[MARMAM] New Publication: Sea otters and anthropogenic risk analysis in San Francisco Bay (Jane Rudebusch)
Jane Anne Rudebusch
jrudebus at mail.sfsu.edu
Tue Nov 24 11:13:49 PST 2020
Dear friends and colleagues,
On behalf of my co-authors, I am pleased to share our new Open Access paper published in PeerJ on informing sea otter reintroduction into San Francisco Bay through a spatial risk assessment of human-caused stressors in the region.
The article is available here: https://peerj.com/articles/10241/
Assessing anthropogenic risk to sea otters (Enhydra lutris nereis) for reintroduction into San Francisco Bay
Jane Rudebusch 1,2, Brent B. Hughes 3, Katharyn E. Boyer 1,4, Ellen Hines 1,2
1. Estuary & Ocean Science Center, San Francisco State University 2. Department of Geography and the Environment, San Francisco State University 3. Department of Biology, Sonoma State University 4. Department of Biology, San Francisco State University
Southern sea otters have been actively managed for their conservation and recovery since listing on the federal Endangered Species Act in 1977. Still, they remain constrained to a geographically small area on the central coast of California relative to their former coast-wide range, with population numbers far below those of the estimated optimal sustainable population size. Species managers have discussed reintroducing southern sea otters into parts of their historic range to facilitate sustained population growth and geographic range expansion. San Francisco Bay (SFB), historically home to several thousand sea otters, is one location identified as a candidate release site for these reintroductions. The return of sea otters to SFB could bring benefits to local ecosystem restoration and tourism, in addition to spurring sea otter population growth to meet recovery goals. However, this is a highly urbanized estuary, so sea otters could also be exposed to serious anthropogenic threats that would challenge a successful reintroduction. In light of these potential detriments we performed a spatially-explicit risk assessment to analyze the suitability of SFB for southern sea otter reintroduction. We looked at threats to sea otters specific to SFB, including: the impacts of vessel traffic from commercial shipping, high-speed ferries, and recreational vessels; environmental contaminants of methylmercury and polychlorinated biphenyls; major oil spills; and commercial fishing. Factors that influenced the relative threat imposed by each stressor included the spatio-temporal extent and intensity of the stressor and its mitigation potential. Our analysis revealed the complex spatial and temporal variation in risk distribution across the SFB. The type and magnitude of anthropogenic risk was not uniformly distributed across the study area. For example, the central SFB housed the greatest cumulative risk, where a high degree of vessel traffic and other stressors occurred in conjunction. The individual stressors that contributed to this risk score varied across different parts of the study area as well. Whereas vessel traffic, particularly of fast ferries, was a high scoring risk factor in in the north and central bay, in the south bay it was environmental contaminants that caused greater risk potential. To help identify areas within the study area that managers might want to target for release efforts, the spatially-explicit risk map revealed pockets of SFB that could provide both suitable habitat and relatively low overall risk. However in some cases these were adjacent or in close proximity to identified high-risk portions of habitat in SFB. This predictive suitability and risk assessment can be used by managers to consider the spatial distribution of potential threats, and risk abatement that may be necessary for sea otters to re-occupy their historic home range in SFB.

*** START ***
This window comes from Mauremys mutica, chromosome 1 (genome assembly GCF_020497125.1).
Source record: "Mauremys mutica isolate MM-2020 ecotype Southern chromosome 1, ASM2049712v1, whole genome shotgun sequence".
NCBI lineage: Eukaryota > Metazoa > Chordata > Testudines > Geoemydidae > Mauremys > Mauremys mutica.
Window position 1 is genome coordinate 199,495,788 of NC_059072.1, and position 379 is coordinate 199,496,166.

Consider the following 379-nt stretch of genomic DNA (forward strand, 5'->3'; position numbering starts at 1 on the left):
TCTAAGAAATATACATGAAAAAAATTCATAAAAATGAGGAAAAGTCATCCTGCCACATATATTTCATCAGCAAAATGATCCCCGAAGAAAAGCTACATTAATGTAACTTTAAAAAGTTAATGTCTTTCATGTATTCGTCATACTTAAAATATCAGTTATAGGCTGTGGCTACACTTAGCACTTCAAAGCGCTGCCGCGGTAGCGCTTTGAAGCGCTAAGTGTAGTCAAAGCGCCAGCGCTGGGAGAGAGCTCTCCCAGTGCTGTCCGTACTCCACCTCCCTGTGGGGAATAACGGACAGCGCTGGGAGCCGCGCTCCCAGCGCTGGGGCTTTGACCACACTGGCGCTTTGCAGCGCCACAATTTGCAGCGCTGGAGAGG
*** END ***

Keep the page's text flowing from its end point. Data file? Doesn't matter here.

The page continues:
Questions or comments can be directed towards myself or Dr. Ellen Hines (ehines at sfsu.edu)
Jane A. Rudebusch, M.S.
jrudebus at mail.sfsu.edu
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